Sod houses, or “soddies,” were a common style of dwelling built in the Prairies during the second half of the 19th century. Soddies were small structures cheaply built out of blocks of sod and rudimentary house fittings. Sod refers to grass and the soil beneath it that is held together by the grass’s roots. Although the term “sod house” is primarily associated with Canadian and American structures built during westward expansion, the structures found their architectural roots in Indigenous and Norse practices. Sod houses have come to symbolize the hardship of homestead life, despite shacks and log cabins being the primary form of housing.

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Soil Classification

Classification involves arranging individual units with similar characteristics into groups. Soils do not occur as discrete entities; thus the unit of measurement for soil is not obvious.

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Soil Science

Soil science is the science that deals with soils as a natural resource. Studies focus on soil formation, classification and mapping, and the physical, chemical and biological properties and fertility of soils as such and in relation to their management for crop production.

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Solar Energy

The energy contained in sunlight is the source of life on Earth. Humans can harness it to generate power for our activities without producing harmful pollutants. There are many methods of converting solar energy into more readily usable forms of energy such as heat or electricity. The technologies we use to convert solar energy have a relatively small impact on the environment. However, they each have disadvantages that have kept them from being widely adopted.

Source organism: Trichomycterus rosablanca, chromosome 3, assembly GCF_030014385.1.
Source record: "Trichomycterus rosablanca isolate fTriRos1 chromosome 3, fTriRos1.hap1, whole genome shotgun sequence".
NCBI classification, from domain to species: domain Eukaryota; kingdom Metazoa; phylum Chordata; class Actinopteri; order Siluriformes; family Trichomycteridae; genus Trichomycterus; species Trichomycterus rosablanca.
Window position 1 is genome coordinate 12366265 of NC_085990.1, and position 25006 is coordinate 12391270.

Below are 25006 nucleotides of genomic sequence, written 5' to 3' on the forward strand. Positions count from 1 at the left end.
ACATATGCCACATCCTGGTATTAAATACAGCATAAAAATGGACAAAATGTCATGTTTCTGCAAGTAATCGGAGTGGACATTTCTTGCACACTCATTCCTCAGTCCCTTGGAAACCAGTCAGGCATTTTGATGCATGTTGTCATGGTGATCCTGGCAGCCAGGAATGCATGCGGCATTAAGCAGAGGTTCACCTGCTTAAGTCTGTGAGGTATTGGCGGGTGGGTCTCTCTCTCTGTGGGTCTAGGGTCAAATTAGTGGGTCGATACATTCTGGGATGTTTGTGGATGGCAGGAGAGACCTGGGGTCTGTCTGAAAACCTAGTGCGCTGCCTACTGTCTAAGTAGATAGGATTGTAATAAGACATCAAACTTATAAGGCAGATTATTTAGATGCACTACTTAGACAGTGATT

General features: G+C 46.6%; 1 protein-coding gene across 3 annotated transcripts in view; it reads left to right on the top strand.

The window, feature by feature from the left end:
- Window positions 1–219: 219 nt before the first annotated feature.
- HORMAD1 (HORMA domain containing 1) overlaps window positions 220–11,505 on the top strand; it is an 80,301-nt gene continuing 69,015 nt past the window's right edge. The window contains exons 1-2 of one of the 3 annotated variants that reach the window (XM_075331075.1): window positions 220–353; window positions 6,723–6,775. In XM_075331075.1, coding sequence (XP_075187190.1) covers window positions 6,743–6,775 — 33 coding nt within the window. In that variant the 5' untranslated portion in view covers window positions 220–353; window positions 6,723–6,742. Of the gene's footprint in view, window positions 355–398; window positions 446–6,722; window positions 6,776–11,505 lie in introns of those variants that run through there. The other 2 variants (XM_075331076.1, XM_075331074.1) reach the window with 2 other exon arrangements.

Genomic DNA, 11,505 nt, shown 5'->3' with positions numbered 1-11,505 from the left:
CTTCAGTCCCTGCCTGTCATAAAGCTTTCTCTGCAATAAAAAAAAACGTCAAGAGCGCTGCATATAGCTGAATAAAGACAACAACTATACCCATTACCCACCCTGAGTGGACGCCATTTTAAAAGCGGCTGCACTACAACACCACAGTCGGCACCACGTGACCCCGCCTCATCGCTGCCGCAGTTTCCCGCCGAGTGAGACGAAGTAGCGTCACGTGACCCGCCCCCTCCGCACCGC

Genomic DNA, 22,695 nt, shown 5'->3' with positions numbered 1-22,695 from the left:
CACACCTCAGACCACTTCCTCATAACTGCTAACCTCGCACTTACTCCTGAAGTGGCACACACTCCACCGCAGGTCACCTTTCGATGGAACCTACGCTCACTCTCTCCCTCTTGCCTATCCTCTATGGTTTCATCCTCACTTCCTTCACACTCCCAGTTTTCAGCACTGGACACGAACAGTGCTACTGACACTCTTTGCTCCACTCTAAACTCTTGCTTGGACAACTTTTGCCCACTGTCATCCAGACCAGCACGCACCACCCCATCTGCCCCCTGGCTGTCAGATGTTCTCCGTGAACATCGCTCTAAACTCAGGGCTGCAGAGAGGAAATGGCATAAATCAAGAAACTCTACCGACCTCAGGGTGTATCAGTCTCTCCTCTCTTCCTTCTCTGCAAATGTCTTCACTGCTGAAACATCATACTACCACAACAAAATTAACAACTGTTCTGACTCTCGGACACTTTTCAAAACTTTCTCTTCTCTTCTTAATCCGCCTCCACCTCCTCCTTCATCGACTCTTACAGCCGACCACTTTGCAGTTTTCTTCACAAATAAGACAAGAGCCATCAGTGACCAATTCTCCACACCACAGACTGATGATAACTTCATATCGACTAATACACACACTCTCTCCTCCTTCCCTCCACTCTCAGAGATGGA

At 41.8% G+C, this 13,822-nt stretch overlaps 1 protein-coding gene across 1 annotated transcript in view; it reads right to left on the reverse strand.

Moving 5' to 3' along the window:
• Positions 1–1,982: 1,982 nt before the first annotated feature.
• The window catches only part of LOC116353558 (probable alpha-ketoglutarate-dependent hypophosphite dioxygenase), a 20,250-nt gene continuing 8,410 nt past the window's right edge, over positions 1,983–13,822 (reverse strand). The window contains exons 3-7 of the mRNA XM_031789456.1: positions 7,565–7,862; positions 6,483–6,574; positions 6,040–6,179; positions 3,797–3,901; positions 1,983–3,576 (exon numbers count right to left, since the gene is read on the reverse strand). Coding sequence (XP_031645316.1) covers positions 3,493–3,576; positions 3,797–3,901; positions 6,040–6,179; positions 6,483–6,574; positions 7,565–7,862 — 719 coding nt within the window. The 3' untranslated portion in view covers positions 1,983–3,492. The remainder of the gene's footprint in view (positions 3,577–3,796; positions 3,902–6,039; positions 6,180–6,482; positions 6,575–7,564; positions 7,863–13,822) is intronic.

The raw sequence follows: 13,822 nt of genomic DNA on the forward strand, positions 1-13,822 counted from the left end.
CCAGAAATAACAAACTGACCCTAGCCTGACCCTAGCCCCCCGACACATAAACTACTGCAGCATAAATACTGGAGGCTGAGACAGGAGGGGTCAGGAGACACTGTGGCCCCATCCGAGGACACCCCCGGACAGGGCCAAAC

In Canada, the use of solar energy to generate electricity and heat is growing quickly and is helping reduce pollution related to energy production. Despite Canada’s cold climate and high latitudes (which get less direct sunlight than mid-latitudes), solar power technologies are used in many places, from household rooftops to large power plants. The Canada Energy Regulator (formerly the National Energy Board) expects solar power to make up 3 per cent of Canada’s total electricity generation capacity by 2040.

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Sonar

Sonar (sound navigation and ranging), method for locating objects by the reflection of sound waves. It is used naturally by such animals as BATS and DOLPHINS to locate food and obstacles.

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Space Technology

An agreement signed with the US National Aeronautics and Space Administration (NASA) led to the launching of a series of 4 Canadian satellites, beginning with Alouette 1 (on 29 Sept 1962) from the Western Test Range in Vandenburg, California.

Macleans

Space Travel Challenges

This article was originally published in Maclean’s magazine on October 14, 1996. Partner content is not updated.

For mankind, the adventure began at 9:07 a.m. Moscow time on April 12, 1961. A Soviet air force major named Yuri Gagarin blasted into the Siberian sky aboard a five-ton spacecraft and the world marvelled at the astounding news that he had landed safely after circling the Earth in just 108 minutes.

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Specific Learning Disabilities

​Children and youth with learning disabilities typically have average to above average intelligence but also have problems perceiving (making sense of) or using information that results in a pattern of uneven abilities and observable weaknesses in reading, writing, speaking, listening, problem solving, mathematics, and social skills.